Recovering From a Failed Business Venture
To say you were excited would be an understatement. You were going into business with an entrepreneur smile, and an entrepreneur dream. Yours was the best idea ever! It would fill a niche, and make life easier for everyone. As for you, riches heretofore untold are on the way.
You took your time and made sure that your technicals and financials were in the best shape you could make them. No one could say you weren’t ready, and hard work is something you relish! Finally, the big day arrived. You couldn’t sleep the night before. You just knew that the moment you opened the door (or powered up the website), people were bound to jump at the chance. The question was “how many?” In the back of your mind, you wondered if you had enough. Was there sufficient product or ample bandwidth? Goodness knows you didn’t want to run out. This was to be your “Ta-da” moment in time.
It didn’t turn out as you thought it would. I mean, at all! There was plenty of inventory and more than ample bandwidth because a precious few people bought what you were selling. Your idea was fine in theory and a dog on the market. Your big idea was to go down in history as part of 50.5 percent of new business ventures that didn’t succeed between the autumn of 2013 and this week.
After closing the doors for the last time, you’re devastated and hopeless. Where can you go from this lower than Death Valley point in your life?
First off, a good deal of emotional healing is called for, and you have to find your own best route toward it. Everyone has her/his specific requirements toward that end. For some, time with family, friends, or a favorite group can be valuable time spent. Others will want to take time off from everyone to try and rediscover the inner fire. Choose your way, because neither route is a wrong one, and both routes have much to offer during this difficult time in your professional life.
Try thinking about this while healing. Apple founder Steve Jobs was summarily kicked out of the company. He spent a long time wandering through European back roads, looking for the motivation to carry on. Remembering his journey may help you along the way.
Eventually, it will come time for the post-mortem of your last attempt.
This is when it’s important to carefully review events leading to the initial failure of your entrepreneur dream. (I say “initial” because I know you’ll get back up, even though you may not yet know it.)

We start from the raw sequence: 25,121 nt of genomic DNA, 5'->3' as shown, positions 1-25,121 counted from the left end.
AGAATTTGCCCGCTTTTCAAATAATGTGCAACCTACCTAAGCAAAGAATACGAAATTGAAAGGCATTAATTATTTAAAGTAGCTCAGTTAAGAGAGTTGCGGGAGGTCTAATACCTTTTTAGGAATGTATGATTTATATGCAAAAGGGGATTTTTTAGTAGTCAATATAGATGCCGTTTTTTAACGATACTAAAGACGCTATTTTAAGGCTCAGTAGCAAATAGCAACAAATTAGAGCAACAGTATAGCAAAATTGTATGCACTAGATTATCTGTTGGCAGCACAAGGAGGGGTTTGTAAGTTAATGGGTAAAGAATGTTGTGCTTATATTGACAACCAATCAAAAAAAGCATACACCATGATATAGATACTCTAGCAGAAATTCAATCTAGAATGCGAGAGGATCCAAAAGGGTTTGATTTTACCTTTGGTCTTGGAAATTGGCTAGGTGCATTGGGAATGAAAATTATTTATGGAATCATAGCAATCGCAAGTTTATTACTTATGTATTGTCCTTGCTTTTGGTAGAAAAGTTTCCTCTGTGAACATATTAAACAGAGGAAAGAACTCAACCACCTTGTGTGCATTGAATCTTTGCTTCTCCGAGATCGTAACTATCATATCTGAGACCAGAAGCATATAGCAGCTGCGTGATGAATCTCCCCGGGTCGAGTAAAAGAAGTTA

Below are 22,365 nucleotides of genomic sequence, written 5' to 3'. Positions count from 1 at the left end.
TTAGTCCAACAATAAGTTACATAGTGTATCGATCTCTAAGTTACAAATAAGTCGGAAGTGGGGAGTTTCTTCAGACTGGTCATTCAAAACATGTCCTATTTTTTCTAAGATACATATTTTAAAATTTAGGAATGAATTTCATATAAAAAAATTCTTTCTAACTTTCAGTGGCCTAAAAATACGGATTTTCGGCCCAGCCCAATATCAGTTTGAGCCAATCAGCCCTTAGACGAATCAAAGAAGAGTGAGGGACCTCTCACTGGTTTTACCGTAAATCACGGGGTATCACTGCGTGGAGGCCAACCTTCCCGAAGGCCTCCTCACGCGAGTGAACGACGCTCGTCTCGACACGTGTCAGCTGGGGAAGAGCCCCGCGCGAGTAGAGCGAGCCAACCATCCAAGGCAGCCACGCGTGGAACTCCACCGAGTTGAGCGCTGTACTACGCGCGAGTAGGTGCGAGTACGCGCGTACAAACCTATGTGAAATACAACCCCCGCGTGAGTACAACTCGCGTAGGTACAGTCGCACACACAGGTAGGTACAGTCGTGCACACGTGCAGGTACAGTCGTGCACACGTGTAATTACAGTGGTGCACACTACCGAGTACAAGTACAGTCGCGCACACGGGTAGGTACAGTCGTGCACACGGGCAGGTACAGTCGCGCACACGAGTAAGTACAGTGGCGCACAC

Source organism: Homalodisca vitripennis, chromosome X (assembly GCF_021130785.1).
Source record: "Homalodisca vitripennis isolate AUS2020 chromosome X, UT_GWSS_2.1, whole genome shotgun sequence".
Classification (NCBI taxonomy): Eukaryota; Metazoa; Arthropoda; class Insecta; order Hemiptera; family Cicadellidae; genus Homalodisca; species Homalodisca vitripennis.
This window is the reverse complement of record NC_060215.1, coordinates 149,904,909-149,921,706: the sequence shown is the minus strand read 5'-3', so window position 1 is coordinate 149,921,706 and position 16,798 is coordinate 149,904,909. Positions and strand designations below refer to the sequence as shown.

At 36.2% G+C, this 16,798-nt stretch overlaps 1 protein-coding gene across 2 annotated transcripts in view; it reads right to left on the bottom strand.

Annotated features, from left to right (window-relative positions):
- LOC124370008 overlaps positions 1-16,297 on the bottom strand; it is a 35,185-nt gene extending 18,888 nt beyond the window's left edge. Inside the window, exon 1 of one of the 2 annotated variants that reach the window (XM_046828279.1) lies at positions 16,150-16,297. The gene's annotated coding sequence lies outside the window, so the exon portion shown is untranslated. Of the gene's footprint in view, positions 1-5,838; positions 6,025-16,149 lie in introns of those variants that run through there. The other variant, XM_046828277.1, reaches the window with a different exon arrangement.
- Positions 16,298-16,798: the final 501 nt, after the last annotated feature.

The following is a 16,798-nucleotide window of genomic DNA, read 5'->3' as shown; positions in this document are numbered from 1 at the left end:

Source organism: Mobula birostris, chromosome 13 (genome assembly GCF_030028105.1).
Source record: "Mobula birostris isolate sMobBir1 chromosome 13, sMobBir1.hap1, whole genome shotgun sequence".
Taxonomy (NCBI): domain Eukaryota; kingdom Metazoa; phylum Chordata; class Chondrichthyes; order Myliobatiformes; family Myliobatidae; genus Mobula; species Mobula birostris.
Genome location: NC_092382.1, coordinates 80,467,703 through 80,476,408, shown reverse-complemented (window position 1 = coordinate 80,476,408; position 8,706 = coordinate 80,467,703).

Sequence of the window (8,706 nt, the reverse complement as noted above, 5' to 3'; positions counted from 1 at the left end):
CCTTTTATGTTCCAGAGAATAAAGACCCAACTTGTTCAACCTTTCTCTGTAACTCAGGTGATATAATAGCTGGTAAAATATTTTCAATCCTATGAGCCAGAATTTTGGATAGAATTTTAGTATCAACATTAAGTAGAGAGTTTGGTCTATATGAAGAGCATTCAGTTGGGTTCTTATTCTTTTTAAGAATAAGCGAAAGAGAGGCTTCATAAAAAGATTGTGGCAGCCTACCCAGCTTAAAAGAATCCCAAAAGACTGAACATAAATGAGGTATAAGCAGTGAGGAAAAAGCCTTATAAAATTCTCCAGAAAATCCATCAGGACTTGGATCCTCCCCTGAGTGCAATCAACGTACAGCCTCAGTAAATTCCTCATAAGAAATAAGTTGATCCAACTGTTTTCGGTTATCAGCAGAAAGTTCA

You’ll immediately find some obvious factors in your demise. Perhaps a critical client didn’t pan out. Or, maybe the startup capital just wasn’t sufficient. Whatever you find, it’s of utmost importance for you to study contributing factors. Using our example, you probably needed more than a single major client. Ample liquidity is a key to any business startup. This kind of inner, problem-solving, dialogue will help you gain peace, all the while teaching lessons that will go far in helping you to build your next entrepreneurial venture.
As part of your process, you may discover that you’re too intimately bound up in the business to see its demise with clear eyes. That’s, okay. Your passion was admirable, but consider seeking advice from someone you trust. You should get together with a mentor or even a veteran entrepreneur. Either can provide valuable support and guidance. Like in the healing piece, find the route that suits you, and your personality type. Only then can you move to the next step.
After regaining stability, both emotional and financial, you’re ready for a new opportunity, but you need to ask the man or woman in the mirror an important question.
Is being an entrepreneur the right thing for you?
Or is a traditional career a better idea? It should go without saying that there is no right answer for everyone. Tens of thousands of people flow in and out of entrepreneurship every year.
Whatever choice you make, branch out! Attend network events. Talk to people who are in your industry. This will lead to opportunities for employment if that is your chosen path. It can also introduce you to investors and potential partners that can help make your entrepreneurship a winner.
Wherever your work-life leads, hear this from Gildshire. Don’t take that first failure personally. It doesn’t define you. For many entrepreneurs, the lessons learned from initial failure lead onward to success!